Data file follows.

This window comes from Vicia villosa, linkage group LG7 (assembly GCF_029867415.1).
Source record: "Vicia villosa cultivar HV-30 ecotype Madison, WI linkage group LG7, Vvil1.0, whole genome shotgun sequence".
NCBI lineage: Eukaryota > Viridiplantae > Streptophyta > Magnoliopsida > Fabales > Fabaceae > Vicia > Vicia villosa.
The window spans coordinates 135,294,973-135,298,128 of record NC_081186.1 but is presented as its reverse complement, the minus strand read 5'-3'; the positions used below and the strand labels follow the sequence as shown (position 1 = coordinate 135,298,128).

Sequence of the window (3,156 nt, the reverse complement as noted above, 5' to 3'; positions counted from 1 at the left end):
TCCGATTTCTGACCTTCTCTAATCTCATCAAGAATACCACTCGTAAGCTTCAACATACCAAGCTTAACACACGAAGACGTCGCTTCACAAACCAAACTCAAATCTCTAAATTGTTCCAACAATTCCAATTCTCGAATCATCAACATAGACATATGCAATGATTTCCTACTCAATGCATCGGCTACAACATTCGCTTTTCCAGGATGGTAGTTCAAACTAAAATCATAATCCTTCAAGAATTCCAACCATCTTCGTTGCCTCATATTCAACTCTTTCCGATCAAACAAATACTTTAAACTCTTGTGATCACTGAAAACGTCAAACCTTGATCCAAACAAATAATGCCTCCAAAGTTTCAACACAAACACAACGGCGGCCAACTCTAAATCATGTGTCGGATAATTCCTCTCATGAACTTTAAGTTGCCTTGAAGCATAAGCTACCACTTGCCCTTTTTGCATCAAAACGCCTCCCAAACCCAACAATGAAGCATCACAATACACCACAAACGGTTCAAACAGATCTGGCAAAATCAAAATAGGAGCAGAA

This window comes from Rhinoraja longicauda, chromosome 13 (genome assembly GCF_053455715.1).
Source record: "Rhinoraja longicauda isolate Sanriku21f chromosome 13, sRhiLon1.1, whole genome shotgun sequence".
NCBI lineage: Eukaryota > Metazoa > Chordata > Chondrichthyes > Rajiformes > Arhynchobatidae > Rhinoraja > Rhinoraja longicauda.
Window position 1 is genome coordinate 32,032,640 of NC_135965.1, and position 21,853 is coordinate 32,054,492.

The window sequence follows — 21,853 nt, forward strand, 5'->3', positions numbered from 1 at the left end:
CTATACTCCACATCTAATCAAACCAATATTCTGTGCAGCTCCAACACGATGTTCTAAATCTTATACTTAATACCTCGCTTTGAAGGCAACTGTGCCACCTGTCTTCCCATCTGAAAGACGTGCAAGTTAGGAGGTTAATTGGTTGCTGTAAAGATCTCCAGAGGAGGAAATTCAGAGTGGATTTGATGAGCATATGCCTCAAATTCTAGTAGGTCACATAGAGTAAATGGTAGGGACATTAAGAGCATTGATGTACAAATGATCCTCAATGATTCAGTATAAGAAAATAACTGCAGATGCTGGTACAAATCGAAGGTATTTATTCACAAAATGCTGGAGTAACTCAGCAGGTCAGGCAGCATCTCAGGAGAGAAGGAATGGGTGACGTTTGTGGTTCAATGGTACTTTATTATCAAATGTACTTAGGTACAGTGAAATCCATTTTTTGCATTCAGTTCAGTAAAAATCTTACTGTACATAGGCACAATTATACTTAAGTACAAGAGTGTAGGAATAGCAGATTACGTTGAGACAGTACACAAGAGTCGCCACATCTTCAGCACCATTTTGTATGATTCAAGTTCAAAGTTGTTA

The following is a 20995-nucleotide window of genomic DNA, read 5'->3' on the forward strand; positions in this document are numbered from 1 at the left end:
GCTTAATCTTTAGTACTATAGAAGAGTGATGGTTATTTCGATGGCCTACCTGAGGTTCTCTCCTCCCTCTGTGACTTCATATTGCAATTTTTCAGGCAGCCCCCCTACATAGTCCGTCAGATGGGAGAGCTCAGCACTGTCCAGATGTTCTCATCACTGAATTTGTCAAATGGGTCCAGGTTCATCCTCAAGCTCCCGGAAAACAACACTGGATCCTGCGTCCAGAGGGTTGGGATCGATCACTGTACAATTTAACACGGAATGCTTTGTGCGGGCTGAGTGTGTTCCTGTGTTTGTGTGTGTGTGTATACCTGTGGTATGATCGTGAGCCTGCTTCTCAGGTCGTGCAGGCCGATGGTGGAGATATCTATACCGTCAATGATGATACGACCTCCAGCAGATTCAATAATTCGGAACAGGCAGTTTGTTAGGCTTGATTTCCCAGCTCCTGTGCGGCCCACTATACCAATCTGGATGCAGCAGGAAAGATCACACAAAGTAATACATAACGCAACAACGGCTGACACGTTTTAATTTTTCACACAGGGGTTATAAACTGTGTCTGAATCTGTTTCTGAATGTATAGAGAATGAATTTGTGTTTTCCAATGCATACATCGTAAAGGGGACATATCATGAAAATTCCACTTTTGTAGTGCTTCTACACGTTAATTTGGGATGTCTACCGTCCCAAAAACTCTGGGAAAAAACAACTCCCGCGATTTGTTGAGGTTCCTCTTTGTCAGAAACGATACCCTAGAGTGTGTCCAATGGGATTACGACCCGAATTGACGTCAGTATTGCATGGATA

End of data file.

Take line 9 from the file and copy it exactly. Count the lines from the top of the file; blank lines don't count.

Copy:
NCBI lineage: Eukaryota > Metazoa > Chordata > Chondrichthyes > Rajiformes > Arhynchobatidae > Rhinoraja > Rhinoraja longicauda.